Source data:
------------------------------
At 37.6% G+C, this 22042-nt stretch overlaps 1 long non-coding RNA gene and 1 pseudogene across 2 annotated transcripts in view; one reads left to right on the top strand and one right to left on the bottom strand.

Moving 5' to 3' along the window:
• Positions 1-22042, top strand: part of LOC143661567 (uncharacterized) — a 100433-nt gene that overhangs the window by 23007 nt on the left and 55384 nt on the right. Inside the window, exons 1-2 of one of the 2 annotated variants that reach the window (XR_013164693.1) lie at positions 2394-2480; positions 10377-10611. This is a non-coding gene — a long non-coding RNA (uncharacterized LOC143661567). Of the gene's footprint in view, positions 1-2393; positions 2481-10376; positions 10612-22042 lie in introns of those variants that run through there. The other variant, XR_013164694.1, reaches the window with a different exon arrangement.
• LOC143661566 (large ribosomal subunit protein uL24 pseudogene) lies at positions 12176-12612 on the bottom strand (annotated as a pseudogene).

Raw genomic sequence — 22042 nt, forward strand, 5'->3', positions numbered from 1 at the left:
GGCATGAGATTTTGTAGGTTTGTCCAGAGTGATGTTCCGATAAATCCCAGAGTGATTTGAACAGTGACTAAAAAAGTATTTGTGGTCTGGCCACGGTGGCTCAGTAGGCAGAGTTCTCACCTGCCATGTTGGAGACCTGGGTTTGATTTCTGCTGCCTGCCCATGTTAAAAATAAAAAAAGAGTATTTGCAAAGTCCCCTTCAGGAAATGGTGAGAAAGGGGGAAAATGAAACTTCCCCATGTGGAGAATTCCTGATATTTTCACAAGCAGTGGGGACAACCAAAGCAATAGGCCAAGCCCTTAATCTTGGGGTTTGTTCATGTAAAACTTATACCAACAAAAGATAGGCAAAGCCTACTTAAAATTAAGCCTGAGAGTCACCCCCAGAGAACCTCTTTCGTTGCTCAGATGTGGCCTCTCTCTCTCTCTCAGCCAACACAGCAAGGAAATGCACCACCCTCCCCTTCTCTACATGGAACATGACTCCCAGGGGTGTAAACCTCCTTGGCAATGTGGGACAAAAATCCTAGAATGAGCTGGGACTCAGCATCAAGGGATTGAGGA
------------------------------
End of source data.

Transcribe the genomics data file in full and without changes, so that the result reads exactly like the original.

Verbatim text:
At 37.6% G+C, this 22042-nt stretch overlaps 1 long non-coding RNA gene and 1 pseudogene across 2 annotated transcripts in view; one reads left to right on the top strand and one right to left on the bottom strand.

Moving 5' to 3' along the window:
• Positions 1-22042, top strand: part of LOC143661567 (uncharacterized) — a 100433-nt gene that overhangs the window by 23007 nt on the left and 55384 nt on the right. Inside the window, exons 1-2 of one of the 2 annotated variants that reach the window (XR_013164693.1) lie at positions 2394-2480; positions 10377-10611. This is a non-coding gene — a long non-coding RNA (uncharacterized LOC143661567). Of the gene's footprint in view, positions 1-2393; positions 2481-10376; positions 10612-22042 lie in introns of those variants that run through there. The other variant, XR_013164694.1, reaches the window with a different exon arrangement.
• LOC143661566 (large ribosomal subunit protein uL24 pseudogene) lies at positions 12176-12612 on the bottom strand (annotated as a pseudogene).

Raw genomic sequence — 22042 nt, forward strand, 5'->3', positions numbered from 1 at the left:
GGCATGAGATTTTGTAGGTTTGTCCAGAGTGATGTTCCGATAAATCCCAGAGTGATTTGAACAGTGACTAAAAAAGTATTTGTGGTCTGGCCACGGTGGCTCAGTAGGCAGAGTTCTCACCTGCCATGTTGGAGACCTGGGTTTGATTTCTGCTGCCTGCCCATGTTAAAAATAAAAAAAGAGTATTTGCAAAGTCCCCTTCAGGAAATGGTGAGAAAGGGGGAAAATGAAACTTCCCCATGTGGAGAATTCCTGATATTTTCACAAGCAGTGGGGACAACCAAAGCAATAGGCCAAGCCCTTAATCTTGGGGTTTGTTCATGTAAAACTTATACCAACAAAAGATAGGCAAAGCCTACTTAAAATTAAGCCTGAGAGTCACCCCCAGAGAACCTCTTTCGTTGCTCAGATGTGGCCTCTCTCTCTCTCTCAGCCAACACAGCAAGGAAATGCACCACCCTCCCCTTCTCTACATGGAACATGACTCCCAGGGGTGTAAACCTCCTTGGCAATGTGGGACAAAAATCCTAGAATGAGCTGGGACTCAGCATCAAGGGATTGAGGA